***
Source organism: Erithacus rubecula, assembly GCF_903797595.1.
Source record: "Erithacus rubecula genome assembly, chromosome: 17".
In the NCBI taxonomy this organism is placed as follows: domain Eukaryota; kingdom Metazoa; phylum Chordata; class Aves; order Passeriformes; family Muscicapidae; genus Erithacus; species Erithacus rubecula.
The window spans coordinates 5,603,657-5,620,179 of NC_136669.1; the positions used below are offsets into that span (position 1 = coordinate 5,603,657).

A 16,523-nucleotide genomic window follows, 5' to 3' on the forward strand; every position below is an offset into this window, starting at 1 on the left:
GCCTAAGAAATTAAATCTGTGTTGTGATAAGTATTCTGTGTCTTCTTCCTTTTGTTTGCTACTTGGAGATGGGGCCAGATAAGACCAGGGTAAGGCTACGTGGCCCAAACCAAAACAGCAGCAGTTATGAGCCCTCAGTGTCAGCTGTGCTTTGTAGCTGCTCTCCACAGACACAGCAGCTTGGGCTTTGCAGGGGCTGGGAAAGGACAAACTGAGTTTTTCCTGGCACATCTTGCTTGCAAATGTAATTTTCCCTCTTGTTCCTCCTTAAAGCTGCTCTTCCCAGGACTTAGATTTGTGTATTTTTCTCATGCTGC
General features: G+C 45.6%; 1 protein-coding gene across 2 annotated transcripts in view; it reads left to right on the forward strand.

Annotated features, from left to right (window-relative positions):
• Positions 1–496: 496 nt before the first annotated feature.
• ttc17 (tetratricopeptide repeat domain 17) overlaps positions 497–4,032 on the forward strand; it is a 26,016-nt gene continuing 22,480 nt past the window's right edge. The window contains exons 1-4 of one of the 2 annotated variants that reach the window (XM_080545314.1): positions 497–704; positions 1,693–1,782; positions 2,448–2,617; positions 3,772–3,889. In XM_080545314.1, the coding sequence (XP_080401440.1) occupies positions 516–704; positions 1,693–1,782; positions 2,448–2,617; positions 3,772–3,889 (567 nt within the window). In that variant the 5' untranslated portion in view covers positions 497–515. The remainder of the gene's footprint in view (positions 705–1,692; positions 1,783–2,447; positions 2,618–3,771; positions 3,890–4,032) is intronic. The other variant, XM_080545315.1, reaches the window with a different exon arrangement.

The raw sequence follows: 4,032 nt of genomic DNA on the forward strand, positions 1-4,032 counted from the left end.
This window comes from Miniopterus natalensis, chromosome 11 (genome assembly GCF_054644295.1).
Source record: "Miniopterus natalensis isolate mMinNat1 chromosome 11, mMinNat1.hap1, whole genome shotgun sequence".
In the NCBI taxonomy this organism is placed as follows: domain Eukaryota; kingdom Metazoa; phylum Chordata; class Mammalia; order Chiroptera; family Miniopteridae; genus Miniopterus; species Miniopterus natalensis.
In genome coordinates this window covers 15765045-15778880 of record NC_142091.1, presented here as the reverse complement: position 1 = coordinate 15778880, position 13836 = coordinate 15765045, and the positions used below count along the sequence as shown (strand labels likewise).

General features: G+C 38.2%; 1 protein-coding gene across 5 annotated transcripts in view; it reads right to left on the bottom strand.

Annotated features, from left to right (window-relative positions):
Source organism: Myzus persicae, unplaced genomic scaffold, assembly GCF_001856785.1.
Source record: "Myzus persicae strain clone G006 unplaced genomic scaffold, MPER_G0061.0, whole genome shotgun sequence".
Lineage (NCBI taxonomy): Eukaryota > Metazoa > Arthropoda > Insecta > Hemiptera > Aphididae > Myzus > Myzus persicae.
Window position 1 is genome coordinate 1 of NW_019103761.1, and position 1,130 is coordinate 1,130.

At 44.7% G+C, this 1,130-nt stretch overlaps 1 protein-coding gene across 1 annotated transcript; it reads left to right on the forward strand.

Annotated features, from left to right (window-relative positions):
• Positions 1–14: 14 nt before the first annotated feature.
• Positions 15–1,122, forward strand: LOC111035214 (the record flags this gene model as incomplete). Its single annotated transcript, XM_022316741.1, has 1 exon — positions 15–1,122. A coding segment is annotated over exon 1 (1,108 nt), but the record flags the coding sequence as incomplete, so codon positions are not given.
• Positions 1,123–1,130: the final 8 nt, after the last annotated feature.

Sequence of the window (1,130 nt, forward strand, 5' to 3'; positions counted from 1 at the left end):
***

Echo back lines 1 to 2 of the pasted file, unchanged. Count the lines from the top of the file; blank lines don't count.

Source organism: Erithacus rubecula, assembly GCF_903797595.1.
Source record: "Erithacus rubecula genome assembly, chromosome: 17".